I took my first puff on a cigarette when I was ten years old. The experience was so unsettling that I never had the urge to smoke again. In fact, as a health care professional, I feel obligated to constantly warn others about the inherent dangers of smoking. And I’m not just talking about the increased risk of developing lung cancer in smokers but also the detrimental effects of secondhand smoke to those close to you. Secondhand smoke contains the same chemicals as smoke inhaled from regular tobacco products and can cause the same tobacco-related illnesses such as heart disease, lung disease and cancer. In children, secondhand smoke has been found to result in more ear infections, more frequent and severe asthma attacks, excessive coughing, sneezing and shortness of breath, lung infections such as bronchitis or pneumonia, and even a greater risk of sudden infant death syndrome. Like any other addiction, quitting smoking can be a challenge. Individuals who have previously quit say it is often helpful to set a quit date and to let other friends and family members in on your plan. Get rid of everything that reminds you of smoking and try to avoid these triggers. If you simply cannot quit, make sure you set up a “non-smoking zone” in your home or car to protect your loved ones—especially your children. When you go out, choose smoke free restaurants and other public places. Teach your kids about the dangers of smoking and warn them about the future health risks. In this health conscious era, everybody loses when there is smoke in the air.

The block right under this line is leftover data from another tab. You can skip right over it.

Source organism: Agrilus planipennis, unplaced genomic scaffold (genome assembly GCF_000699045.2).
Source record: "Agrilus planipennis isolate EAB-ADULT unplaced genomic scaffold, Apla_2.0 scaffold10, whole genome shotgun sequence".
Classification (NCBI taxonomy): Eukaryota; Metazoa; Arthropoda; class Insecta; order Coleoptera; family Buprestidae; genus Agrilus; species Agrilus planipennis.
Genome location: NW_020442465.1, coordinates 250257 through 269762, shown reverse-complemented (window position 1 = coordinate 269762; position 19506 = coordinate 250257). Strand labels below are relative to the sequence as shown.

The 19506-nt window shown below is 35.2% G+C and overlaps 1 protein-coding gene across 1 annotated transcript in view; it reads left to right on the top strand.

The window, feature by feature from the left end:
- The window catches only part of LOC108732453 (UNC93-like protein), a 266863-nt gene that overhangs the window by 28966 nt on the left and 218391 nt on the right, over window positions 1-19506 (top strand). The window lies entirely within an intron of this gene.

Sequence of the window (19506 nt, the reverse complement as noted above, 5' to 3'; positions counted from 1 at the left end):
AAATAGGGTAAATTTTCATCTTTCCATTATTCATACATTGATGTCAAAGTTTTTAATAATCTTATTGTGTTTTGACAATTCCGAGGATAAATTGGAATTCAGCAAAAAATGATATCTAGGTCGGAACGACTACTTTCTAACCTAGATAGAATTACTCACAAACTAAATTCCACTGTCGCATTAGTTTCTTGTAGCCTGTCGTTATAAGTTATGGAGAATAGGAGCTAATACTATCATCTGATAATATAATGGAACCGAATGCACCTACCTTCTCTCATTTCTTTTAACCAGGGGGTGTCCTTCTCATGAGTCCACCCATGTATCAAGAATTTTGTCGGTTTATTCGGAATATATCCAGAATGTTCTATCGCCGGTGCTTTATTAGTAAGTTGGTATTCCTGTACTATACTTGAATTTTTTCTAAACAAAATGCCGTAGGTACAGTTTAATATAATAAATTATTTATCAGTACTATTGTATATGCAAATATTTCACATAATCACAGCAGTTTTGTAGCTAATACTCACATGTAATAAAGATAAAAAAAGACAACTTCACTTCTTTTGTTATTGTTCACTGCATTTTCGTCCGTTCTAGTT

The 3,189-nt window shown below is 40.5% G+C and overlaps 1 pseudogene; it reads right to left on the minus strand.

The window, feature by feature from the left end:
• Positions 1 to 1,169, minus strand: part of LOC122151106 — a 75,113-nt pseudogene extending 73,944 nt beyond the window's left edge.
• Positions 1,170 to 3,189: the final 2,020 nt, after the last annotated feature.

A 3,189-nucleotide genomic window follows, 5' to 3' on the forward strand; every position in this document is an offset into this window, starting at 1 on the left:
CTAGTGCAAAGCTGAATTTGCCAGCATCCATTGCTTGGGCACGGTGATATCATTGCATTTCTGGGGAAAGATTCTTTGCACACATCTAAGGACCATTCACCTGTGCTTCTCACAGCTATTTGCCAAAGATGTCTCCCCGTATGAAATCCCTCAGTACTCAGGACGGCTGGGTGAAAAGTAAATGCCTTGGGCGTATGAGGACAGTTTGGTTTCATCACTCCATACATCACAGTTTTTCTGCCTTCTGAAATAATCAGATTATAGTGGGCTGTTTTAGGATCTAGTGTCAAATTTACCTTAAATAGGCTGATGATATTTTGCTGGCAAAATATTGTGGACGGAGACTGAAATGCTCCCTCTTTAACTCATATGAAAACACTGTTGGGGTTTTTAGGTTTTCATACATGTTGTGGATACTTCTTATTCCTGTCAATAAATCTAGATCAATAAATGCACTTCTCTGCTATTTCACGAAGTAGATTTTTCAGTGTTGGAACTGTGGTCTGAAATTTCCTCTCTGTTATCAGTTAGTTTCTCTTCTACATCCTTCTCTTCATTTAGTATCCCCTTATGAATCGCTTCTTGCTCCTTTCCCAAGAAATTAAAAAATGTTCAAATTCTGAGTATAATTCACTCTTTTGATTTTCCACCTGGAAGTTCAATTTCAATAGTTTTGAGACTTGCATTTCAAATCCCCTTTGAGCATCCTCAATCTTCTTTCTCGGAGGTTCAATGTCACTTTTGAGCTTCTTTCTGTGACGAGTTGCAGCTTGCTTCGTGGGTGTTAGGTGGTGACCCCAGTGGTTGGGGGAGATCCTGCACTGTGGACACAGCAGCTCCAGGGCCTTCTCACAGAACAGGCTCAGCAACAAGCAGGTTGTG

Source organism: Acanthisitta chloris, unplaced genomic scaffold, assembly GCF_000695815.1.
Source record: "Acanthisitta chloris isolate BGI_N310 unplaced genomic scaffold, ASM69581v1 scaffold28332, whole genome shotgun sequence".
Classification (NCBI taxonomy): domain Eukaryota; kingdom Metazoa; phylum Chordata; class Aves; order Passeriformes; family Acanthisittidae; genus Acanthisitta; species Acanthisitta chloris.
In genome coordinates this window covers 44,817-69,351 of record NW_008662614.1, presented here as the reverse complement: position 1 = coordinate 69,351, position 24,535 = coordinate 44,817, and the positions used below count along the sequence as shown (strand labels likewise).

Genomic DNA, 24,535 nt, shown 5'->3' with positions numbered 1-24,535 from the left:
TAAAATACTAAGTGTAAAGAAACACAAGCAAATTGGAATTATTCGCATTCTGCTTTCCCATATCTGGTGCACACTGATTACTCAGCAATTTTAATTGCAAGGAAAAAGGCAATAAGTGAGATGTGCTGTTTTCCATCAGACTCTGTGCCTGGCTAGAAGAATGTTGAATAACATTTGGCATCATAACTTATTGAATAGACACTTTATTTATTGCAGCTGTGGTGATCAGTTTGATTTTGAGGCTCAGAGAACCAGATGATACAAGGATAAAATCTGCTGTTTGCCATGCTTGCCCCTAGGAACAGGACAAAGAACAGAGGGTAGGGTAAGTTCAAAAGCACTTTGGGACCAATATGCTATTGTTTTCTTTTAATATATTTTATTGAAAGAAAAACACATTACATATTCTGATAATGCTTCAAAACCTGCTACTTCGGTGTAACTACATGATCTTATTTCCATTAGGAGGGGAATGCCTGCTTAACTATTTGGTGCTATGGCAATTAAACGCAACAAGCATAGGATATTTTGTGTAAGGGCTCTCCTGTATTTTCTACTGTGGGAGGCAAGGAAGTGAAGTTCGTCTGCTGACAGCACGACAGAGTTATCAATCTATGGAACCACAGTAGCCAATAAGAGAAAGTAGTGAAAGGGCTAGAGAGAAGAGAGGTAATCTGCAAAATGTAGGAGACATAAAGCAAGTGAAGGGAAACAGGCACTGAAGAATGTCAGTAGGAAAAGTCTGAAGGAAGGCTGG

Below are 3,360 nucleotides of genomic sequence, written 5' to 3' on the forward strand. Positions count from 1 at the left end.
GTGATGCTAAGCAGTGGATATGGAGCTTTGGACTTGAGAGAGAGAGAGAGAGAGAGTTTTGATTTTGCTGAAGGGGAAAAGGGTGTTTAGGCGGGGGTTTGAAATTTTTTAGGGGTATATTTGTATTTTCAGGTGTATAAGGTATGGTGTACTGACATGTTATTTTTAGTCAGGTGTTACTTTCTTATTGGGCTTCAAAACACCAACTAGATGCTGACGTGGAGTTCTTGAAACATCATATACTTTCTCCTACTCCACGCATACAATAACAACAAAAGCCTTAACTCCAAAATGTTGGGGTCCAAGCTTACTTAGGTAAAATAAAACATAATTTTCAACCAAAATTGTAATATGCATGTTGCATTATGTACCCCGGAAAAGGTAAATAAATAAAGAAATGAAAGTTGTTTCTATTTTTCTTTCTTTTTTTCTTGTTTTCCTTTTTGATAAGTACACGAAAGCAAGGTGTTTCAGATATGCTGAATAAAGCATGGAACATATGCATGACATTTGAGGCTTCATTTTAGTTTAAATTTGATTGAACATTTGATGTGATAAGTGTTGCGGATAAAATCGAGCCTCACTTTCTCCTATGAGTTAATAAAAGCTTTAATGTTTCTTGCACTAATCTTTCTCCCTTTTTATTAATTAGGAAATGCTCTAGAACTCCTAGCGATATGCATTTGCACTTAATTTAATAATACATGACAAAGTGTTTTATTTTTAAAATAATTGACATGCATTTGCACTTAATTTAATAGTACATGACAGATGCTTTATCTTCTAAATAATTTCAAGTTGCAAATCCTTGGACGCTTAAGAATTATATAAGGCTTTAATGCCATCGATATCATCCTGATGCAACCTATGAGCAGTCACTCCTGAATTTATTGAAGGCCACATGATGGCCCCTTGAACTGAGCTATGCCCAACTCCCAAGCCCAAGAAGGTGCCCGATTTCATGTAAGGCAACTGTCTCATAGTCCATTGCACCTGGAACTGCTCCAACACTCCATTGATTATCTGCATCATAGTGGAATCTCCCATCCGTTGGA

I was deeply saddened upon hearing about the recent passing of baseball legend and Hall of Famer Tony Gwynn. His life was ended far too soon by cancer that he attributed to his longtime use of smokeless chewing tobacco. The dental profession has been warning the public for years about the association between this dangerous habit and the subsequent development of oral cancer and yet, many people continue to ignore these warnings. Baseball players especially are hesitant to discontinue this life-threatening habit for fear of giving up a ritual and habit that they claim has been part of their professional livelihood and image. It sets a terrible example for the millions of young people who watch baseball at the ballpark or on TV and often see players and managers using tobacco. I had many baseball heroes growing up that I looked up to. Fortunately I tried to emulate their hitting, fielding and running rather than their “chewing”. I encourage everyone to think twice before using any form of smokeless tobacco.